In an effort to slow the spread of the COVID-19 pandemic in Maryland, Gov. Larry Hogan (R) issued an executive order Monday instituting a “stay at home” directive beginning at 8 p.m. and applying to everyone not in an “essential” job or going out for a necessary reason, such as obtaining food, medicine or health care.
“This is a deadly public health crisis,” Hogan said during a morning press conference. “We are no longer asking or suggesting that Marylanders stay home, we are directing them to do so.”
As of noon Tuesday, the Maryland Department of Health had confirmed 1,660 cases of COVID-19 statewide, 40 of those in Charles County, 341 in Prince George’s, 15 in Calvert and 15 in St. Mary’s. The number of deaths attributed to the viral infection stood at 18 statewide.
Hogan said that despite the danger of the COVID-19 pandemic, many individuals were choosing to ignore the executive orders that had been issued closing most businesses and limiting gatherings to less than 10 people.
“These individuals are endangering themselves and their fellow citizens,” Hogan said. “Anyone engaged in this type of reckless behavior is in violation of state law and is putting the lives of their family, their friends and their fellow Marylanders at risk.”
The Charles County Sheriff’s Office reported that a Hughesville man had been arrested on Friday evening for violating the governor’s executive order with a gathering of approximately 60 people at a bonfire. The man allegedly refused repeated police requests to disperse the group.
The stay at home directive follows on the heels of last week’s closure of all businesses not deemed essential in federal guidance and the announcement that schools will be closed through at least April 24.
Hogan said that anyone convicted of violating the executive order will be subject to up to one year of imprisonment and/or a fine of up to $5,000.
Hogan said that of those essential businesses allowed to remain open, “those businesses must make every effort to scale down their operations in order to reduce the number of required staff, to limit in-person interaction with customers as much as they are able and to institute telework for as much of their workforce as is practical.”
Hogan said the executive order does not apply to doing things that are “necessary and essential.”
“People are not locked in their homes,” Hogan said. “We want people to go out to get food, they need to get prescriptions, you should be able to get outside for your own physical and mental well-being and go for a walk and take your dog for a walk. You should not go out with a crowd of 100 people, congregating in a park somewhere.”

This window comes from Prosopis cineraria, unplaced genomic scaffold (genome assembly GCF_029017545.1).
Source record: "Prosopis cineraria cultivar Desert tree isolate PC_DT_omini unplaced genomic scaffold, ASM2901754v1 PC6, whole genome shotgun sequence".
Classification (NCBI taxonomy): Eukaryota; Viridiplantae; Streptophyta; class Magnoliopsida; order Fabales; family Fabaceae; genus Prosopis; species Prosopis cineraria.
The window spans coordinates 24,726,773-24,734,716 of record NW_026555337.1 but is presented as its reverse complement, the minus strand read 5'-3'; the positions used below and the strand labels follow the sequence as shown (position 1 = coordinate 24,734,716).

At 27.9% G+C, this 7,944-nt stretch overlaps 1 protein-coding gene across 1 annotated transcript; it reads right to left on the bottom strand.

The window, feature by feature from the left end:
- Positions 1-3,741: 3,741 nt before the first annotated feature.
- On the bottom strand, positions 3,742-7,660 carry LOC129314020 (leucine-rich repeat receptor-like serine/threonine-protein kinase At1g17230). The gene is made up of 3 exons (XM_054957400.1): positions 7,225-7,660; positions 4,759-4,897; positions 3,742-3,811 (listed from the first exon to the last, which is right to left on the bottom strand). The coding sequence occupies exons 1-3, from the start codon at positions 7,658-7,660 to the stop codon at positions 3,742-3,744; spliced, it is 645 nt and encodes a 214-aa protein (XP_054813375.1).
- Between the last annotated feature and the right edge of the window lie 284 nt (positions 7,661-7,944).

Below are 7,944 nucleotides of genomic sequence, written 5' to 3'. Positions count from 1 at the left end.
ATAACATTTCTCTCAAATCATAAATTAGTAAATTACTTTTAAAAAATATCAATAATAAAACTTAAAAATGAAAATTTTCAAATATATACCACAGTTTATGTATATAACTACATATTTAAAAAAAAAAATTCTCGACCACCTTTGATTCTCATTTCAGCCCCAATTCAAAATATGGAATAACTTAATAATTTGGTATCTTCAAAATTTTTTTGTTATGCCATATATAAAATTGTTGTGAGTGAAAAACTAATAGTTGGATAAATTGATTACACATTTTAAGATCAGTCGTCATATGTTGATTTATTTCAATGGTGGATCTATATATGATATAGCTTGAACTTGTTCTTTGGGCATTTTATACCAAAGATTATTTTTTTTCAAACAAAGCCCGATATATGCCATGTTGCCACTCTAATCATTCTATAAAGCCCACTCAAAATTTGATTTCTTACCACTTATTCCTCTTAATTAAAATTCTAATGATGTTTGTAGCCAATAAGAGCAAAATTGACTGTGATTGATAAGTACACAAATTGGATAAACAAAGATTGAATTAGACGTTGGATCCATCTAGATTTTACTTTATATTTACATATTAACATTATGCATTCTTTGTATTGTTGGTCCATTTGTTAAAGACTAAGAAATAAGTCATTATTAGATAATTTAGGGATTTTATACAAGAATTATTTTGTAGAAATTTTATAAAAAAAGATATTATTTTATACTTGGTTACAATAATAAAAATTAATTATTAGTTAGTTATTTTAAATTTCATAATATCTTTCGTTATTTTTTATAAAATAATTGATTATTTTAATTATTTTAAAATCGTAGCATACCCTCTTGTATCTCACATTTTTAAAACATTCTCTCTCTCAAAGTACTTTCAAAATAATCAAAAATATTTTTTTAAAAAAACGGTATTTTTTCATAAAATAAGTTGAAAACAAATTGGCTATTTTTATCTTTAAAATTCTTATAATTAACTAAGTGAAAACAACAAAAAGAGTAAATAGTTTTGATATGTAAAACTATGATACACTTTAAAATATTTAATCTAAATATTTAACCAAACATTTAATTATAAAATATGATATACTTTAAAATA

“If your plumbing is leaking all over your house, and you have to go out and do something about that, that’s probably a necessary function. But you shouldn’t be out shopping for new carpets or cabinets or buying furniture or clothing. You should be buying the necessary things you need to survive,” he added.
Hogan also announced the opening of three COVID-19 drive-thru testing sites in Maryland at motor vehicle inspection stations in Waldorf, Glen Burnie and Bel Air.
In addition, a screening and testing site has opened at Fed Ex Field in Landover.
However, Deputy Secretary of Health Frances Phillips said the testing sites are intended only for those with a doctor’s referral or an appointment and in certain risk categories, including those over age 65, health care workers, emergency first responders, people living in group homes and those with underlying medical conditions.
“This is for at-risk people with symptoms of the disease, who will not be tested in emergency rooms or crowded physicians’ offices,” Phillips said. “The point of the test sites is to pull people away from these health care facilities, to spare the emergency rooms and to allow for testing at an alternate site.”
Phillips said that by following the governor’s orders, lives can be saved.
“These are extraordinary times,” Phillips said. “By acting right now, by pulling together, we can slow the spread, save lives and take charge of our future.”
“When this crisis is over, and one day it will be over, we will look back at this time in our lives as a particularly extraordinary moment,” she added.
Hogan said the recent steps were necessary to slow the spread of the virus, which he said has already claimed the lives of over 35,000 people worldwide.
“Marylanders need to know that unfortunately we are only at the beginning of this crisis, and it is only going to get worse before it gets better,” Hogan said. “I realize that this is incredibly difficult on everyone in our state, but I want people to know that we have been through difficult challenges before and we are going to get through this together.”